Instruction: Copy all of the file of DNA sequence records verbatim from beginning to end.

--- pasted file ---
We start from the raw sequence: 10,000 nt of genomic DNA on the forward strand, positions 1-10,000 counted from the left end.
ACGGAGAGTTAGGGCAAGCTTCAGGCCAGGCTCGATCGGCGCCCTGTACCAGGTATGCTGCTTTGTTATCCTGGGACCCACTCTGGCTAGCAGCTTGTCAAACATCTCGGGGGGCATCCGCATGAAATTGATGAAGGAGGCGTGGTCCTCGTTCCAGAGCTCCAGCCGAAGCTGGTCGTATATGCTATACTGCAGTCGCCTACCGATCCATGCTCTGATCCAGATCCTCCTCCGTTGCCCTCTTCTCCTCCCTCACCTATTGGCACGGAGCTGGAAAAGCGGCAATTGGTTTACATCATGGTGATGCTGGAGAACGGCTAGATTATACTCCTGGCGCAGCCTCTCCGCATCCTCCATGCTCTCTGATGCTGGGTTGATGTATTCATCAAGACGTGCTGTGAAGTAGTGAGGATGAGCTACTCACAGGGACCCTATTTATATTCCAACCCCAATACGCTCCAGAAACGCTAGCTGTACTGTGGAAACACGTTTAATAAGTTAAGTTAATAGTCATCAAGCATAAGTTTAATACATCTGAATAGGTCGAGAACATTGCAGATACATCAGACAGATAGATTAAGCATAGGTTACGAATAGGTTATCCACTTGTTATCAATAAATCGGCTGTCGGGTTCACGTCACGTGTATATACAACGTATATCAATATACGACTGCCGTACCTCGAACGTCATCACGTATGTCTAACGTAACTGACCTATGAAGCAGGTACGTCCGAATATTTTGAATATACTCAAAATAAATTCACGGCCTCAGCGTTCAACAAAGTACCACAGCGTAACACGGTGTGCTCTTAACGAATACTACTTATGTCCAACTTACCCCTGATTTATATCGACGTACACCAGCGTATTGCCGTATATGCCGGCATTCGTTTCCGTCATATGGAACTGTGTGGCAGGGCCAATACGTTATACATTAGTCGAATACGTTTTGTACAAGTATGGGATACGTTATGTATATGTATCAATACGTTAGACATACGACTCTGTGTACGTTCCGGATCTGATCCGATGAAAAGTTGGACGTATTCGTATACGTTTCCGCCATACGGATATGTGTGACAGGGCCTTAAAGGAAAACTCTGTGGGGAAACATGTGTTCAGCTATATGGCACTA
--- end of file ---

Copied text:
We start from the raw sequence: 10,000 nt of genomic DNA on the forward strand, positions 1-10,000 counted from the left end.
ACGGAGAGTTAGGGCAAGCTTCAGGCCAGGCTCGATCGGCGCCCTGTACCAGGTATGCTGCTTTGTTATCCTGGGACCCACTCTGGCTAGCAGCTTGTCAAACATCTCGGGGGGCATCCGCATGAAATTGATGAAGGAGGCGTGGTCCTCGTTCCAGAGCTCCAGCCGAAGCTGGTCGTATATGCTATACTGCAGTCGCCTACCGATCCATGCTCTGATCCAGATCCTCCTCCGTTGCCCTCTTCTCCTCCCTCACCTATTGGCACGGAGCTGGAAAAGCGGCAATTGGTTTACATCATGGTGATGCTGGAGAACGGCTAGATTATACTCCTGGCGCAGCCTCTCCGCATCCTCCATGCTCTCTGATGCTGGGTTGATGTATTCATCAAGACGTGCTGTGAAGTAGTGAGGATGAGCTACTCACAGGGACCCTATTTATATTCCAACCCCAATACGCTCCAGAAACGCTAGCTGTACTGTGGAAACACGTTTAATAAGTTAAGTTAATAGTCATCAAGCATAAGTTTAATACATCTGAATAGGTCGAGAACATTGCAGATACATCAGACAGATAGATTAAGCATAGGTTACGAATAGGTTATCCACTTGTTATCAATAAATCGGCTGTCGGGTTCACGTCACGTGTATATACAACGTATATCAATATACGACTGCCGTACCTCGAACGTCATCACGTATGTCTAACGTAACTGACCTATGAAGCAGGTACGTCCGAATATTTTGAATATACTCAAAATAAATTCACGGCCTCAGCGTTCAACAAAGTACCACAGCGTAACACGGTGTGCTCTTAACGAATACTACTTATGTCCAACTTACCCCTGATTTATATCGACGTACACCAGCGTATTGCCGTATATGCCGGCATTCGTTTCCGTCATATGGAACTGTGTGGCAGGGCCAATACGTTATACATTAGTCGAATACGTTTTGTACAAGTATGGGATACGTTATGTATATGTATCAATACGTTAGACATACGACTCTGTGTACGTTCCGGATCTGATCCGATGAAAAGTTGGACGTATTCGTATACGTTTCCGCCATACGGATATGTGTGACAGGGCCTTAAAGGAAAACTCTGTGGGGAAACATGTGTTCAGCTATATGGCACTA